December 2022 / MARKET OUTLOOK
The Need for Agility
A time to be selectively contrarian
- Central bank efforts to tame inflation have reached a critical point. In 2023, investors will be looking for the peak in interest rates. .
- U.S. earnings growth estimates may be too optimistic. But we see relative valuation advantages in some equity sectors and in non-U.S. markets.
- The worst bond bear market on record pushed yields to some of the most attractive levels since the global financial crisis. Investors appear to have noticed.
- The threat of global economic decoupling has been exaggerated, but big structural changes are in progress. We see opportunities amid the disruptions.
Heading into 2023, capital markets appear to have priced in a significant global economic slowdown. The key question is whether this deceleration will end in a “soft landing”—with slower but still positive growth—or in a full‑fledged recession that drags down earnings.
Much depends on the U.S. Federal Reserve (Fed) and the world’s other major central banks as they continue efforts to bring inflation under control by hiking interest rates and draining liquidity from the markets.
“History is not on our side,” says Sébastien Page, head of Global Multi‑Asset and chief investment officer (CIO). “Fed hiking cycles don’t generally end well, especially when inflation is running high.”
But investors shouldn’t assume a deep downturn is inevitable, Page adds.
Although some leading indicators have weakened (Figure 1), U.S. employment was still growing in late 2022. Corporate and household balance sheets appeared strong. And the economic wounds inflicted by the COVID pandemic continued to heal, notes Justin Thomson, head of International Equity and CIO.
Geopolitical risks will remain potential triggers for downside volatility in 2023. Structural factors, such as bank capital requirements that constrain market liquidity, could magnify price movements, both up and down.
With most central banks seeking tighter financial conditions, investors can’t count on them to intervene if markets fall, warns Andrew McCormick, head of Global Fixed Income and CIO.
“We’ve come out of a period where central banks had strong motivation to suppress volatility,” McCormick says. “Now, policy is aimed at tightening financial conditions. So there is no buyer of last resort when markets come unhinged.”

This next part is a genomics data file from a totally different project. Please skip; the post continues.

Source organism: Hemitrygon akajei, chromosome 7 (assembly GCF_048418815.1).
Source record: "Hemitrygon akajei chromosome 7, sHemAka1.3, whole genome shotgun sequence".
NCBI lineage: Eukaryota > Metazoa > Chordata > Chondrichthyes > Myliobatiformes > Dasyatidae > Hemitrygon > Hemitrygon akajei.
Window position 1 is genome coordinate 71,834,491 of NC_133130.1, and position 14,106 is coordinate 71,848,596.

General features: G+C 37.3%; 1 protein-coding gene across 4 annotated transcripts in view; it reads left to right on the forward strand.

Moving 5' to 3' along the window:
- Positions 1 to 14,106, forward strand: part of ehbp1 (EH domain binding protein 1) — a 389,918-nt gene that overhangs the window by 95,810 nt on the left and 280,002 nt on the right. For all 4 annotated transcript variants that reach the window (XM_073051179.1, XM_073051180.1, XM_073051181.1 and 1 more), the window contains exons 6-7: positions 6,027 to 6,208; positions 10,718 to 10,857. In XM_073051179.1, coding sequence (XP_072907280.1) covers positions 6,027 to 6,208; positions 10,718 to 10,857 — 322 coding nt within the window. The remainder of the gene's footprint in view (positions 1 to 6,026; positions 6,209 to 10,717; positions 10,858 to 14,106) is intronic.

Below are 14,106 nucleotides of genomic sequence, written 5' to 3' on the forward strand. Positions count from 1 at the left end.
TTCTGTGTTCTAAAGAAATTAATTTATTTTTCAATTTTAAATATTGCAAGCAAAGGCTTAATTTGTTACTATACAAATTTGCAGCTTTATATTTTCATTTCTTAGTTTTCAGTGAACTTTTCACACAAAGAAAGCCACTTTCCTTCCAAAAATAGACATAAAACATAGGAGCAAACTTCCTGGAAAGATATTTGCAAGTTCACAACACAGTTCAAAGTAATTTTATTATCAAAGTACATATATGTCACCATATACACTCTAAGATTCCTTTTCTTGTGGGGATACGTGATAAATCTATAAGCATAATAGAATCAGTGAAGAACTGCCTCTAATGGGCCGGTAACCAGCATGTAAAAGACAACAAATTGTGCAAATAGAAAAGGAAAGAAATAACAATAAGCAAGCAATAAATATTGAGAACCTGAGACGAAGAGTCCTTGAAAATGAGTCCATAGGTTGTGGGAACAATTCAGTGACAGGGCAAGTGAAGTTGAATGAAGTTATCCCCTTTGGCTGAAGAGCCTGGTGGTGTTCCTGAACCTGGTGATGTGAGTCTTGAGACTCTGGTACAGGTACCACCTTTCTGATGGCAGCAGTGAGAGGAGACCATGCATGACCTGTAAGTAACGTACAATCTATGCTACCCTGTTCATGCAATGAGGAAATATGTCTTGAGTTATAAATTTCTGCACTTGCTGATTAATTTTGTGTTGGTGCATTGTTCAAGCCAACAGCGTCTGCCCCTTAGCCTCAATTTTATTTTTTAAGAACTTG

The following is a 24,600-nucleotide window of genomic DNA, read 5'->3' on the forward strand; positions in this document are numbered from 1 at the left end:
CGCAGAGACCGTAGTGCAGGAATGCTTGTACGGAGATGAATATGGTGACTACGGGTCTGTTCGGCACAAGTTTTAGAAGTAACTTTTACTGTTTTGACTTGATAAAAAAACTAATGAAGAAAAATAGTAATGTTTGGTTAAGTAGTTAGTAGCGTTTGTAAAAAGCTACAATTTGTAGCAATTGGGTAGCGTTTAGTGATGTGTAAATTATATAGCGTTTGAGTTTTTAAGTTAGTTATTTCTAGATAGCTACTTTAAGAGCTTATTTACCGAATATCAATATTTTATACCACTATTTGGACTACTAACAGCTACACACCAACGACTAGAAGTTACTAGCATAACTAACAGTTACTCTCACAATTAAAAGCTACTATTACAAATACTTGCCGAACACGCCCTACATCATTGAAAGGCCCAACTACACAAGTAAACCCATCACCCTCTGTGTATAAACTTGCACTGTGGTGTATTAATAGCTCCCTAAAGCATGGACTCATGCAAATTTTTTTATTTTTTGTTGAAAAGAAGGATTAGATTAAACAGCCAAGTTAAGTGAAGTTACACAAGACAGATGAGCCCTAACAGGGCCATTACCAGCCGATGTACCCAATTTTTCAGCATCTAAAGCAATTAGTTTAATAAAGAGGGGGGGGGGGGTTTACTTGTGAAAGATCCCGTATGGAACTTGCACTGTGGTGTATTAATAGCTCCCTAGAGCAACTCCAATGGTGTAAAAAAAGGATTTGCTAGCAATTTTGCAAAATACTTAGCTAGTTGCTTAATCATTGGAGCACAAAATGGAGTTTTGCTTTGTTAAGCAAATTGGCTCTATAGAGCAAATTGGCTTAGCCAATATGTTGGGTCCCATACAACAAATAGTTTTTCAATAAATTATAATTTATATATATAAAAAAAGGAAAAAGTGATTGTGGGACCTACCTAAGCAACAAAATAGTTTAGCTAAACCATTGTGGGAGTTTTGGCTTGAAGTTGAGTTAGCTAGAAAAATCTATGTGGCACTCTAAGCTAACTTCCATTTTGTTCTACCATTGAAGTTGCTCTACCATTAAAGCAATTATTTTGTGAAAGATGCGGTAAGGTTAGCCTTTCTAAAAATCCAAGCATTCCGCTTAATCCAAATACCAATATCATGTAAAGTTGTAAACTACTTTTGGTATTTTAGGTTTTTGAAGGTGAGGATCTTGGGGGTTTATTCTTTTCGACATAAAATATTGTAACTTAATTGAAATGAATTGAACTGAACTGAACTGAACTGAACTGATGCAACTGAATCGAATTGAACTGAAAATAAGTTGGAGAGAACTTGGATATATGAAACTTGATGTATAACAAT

But excessive pessimism and volatility can create value for agile investors, the CIOs note. An attractive point to raise tactical exposure to equities and other risk assets may appear in 2023, Page predicts. However, as of late 2022, it had not yet arrived, in his view.
Until it does, Page favors a “selectively contrarian” approach of tilting toward specific sectors within asset classes— such as small‑cap stocks relative to large‑caps and high yield relative to investment‑grade (IG) bonds.
In difficult markets, security selection will be critical, Page says. “Active management skill is just incredibly important in this environment.”
Leading Indicators of Economic Growth Are Fading
(Fig. 1) Purchasing Managers’ Index Levels for Manufacturing
Explore our four themes:
An Economic Balancing Act
Aggressive rate hikes are slowing economic growth. But a deep downturn across the globe is not inevitable.
Leaning Against the Wind
In the face of challenging headwinds, a careful contrarian approach could offer potential for investors.
The Return of Yield
Yields are appealing in select markets and buying opportunities exist, but investors will need to be mindful about volatility.
Deglobalisation in a Connected World
We are seeing a shift in the global economy that could shape the investment landscape for years to come.
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